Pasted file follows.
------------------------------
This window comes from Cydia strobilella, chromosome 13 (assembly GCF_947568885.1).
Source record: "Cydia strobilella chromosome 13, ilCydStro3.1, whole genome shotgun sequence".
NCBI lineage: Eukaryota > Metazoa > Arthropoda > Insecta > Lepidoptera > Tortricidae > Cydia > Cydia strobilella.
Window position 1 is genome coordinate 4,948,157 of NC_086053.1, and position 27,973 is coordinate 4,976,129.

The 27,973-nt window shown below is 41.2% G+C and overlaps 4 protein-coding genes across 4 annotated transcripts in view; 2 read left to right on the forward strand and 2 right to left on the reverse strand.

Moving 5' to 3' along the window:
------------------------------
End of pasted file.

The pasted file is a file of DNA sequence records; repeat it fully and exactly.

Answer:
This window comes from Cydia strobilella, chromosome 13 (assembly GCF_947568885.1).
Source record: "Cydia strobilella chromosome 13, ilCydStro3.1, whole genome shotgun sequence".
NCBI lineage: Eukaryota > Metazoa > Arthropoda > Insecta > Lepidoptera > Tortricidae > Cydia > Cydia strobilella.
Window position 1 is genome coordinate 4,948,157 of NC_086053.1, and position 27,973 is coordinate 4,976,129.

The 27,973-nt window shown below is 41.2% G+C and overlaps 4 protein-coding genes across 4 annotated transcripts in view; 2 read left to right on the forward strand and 2 right to left on the reverse strand.

Moving 5' to 3' along the window: